Gadhimai Festival animal sacrifice
The Gadhimai Festival in the town of Bariyarpur, Bara district, Nepal, sees thousands of goats and buffaloes sacrificed as a ritual seeking good health. AP/ Human Society International

A temple in Nepal has called an indefinite halt to what was the world's biggest animal sacrifice event held every five years, since 265 years.

The Gadhimai festival held last in November last year saw 2.5 million devotees behead an estimated 200,000 goats and water buffaloes over two days in return for good health and happiness.

The next festival is due in 2019.

"We have decided to completely stop the practice of animal sacrifice," Motilal Prasad, secretary of the Gadhimai Temple Trust, which organises the celebrations, told AFP.

The decision follows hectic campaigning by Animal Welfare Network Nepal and Humane Society International/India.

Gauri Maulekhi, HSI/India consultant & Trustee, People for Animals, who petitioned India's Supreme Court against the movement of animals from India to the Gadhimai festival, said: "This is a tremendous victory for compassion that will save the lives of countless animals."

The Supreme Court of India's intervention to prohibit the movement of animals from India to Nepal saw a reduction of up to 70% in the number of animals sacrificed from 2009.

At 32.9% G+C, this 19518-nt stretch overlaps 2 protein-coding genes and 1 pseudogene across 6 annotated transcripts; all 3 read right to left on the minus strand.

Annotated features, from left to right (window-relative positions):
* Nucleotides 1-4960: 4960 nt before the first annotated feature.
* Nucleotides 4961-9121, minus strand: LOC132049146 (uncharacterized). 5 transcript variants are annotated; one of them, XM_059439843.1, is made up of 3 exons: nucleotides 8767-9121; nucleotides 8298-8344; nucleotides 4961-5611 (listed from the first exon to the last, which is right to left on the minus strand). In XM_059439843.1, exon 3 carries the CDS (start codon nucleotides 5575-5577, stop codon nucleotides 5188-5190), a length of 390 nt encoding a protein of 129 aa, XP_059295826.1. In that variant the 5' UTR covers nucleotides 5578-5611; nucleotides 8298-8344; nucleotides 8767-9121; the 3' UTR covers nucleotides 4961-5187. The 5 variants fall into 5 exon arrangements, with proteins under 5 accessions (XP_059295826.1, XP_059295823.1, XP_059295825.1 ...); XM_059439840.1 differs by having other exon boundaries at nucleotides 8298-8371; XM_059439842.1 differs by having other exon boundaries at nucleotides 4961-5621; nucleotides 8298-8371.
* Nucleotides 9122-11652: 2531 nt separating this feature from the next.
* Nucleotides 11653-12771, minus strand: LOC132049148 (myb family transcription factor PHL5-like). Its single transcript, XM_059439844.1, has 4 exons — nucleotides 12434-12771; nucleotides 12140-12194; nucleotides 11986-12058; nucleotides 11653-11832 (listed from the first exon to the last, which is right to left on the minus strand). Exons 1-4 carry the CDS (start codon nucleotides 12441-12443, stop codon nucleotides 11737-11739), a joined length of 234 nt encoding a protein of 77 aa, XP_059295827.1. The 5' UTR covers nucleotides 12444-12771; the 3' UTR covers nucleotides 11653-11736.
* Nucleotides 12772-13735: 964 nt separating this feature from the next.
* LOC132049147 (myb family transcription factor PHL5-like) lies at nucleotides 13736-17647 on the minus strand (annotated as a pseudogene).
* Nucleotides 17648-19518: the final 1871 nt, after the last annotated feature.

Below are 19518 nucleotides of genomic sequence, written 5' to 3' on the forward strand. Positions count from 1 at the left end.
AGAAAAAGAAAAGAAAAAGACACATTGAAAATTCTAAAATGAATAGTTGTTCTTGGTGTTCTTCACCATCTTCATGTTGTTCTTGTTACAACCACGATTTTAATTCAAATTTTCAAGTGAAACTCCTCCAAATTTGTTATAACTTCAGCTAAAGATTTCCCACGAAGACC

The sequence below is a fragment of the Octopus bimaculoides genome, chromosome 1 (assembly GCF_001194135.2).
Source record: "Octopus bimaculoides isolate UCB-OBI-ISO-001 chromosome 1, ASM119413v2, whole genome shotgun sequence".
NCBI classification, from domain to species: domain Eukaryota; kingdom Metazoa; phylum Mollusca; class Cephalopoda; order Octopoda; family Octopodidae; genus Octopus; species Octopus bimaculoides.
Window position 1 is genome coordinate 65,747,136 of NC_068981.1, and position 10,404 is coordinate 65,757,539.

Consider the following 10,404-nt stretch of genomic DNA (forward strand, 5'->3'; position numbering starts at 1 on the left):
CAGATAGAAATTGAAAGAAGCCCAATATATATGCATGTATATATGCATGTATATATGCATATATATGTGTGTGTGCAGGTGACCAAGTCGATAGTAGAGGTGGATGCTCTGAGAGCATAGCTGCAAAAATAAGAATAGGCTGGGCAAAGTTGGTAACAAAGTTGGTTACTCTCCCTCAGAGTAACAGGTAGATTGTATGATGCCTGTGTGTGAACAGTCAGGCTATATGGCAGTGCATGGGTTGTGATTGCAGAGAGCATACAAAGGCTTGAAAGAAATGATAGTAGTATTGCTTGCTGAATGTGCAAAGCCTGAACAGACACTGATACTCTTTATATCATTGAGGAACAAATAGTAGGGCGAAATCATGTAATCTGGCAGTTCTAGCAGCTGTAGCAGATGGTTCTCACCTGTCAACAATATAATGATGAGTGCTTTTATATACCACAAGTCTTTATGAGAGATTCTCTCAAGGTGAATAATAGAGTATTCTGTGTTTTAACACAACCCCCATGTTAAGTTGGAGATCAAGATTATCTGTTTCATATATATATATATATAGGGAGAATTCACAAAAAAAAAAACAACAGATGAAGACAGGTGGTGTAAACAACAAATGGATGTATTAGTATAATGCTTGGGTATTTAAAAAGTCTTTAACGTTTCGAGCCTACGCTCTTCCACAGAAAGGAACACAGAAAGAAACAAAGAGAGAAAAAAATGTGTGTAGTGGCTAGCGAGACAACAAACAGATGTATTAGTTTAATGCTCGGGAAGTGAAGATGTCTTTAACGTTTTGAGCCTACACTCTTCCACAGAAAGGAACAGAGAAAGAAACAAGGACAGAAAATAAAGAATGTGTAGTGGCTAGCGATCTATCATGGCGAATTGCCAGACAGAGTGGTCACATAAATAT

It also saw some 100 arrests of those breaching the order.

However, the authorities believe the change will take some time with many opponents seeing the ban as an affront to the region's culture.

"Aided by news media... these campaigners worry so much about the plight of the animals that they blissfully ignore the human suffering around them," journalist Deepak Adhikari wrote in The Guardian, while proposing gradual reform.

Worshippers from Nepal and India travel to Bara District, about 100 miles south of the capital Kathmandu, to take part in the festival.

The majority of Nepal's population practise Hinduism while Buddhism and other beliefs also co-exist.

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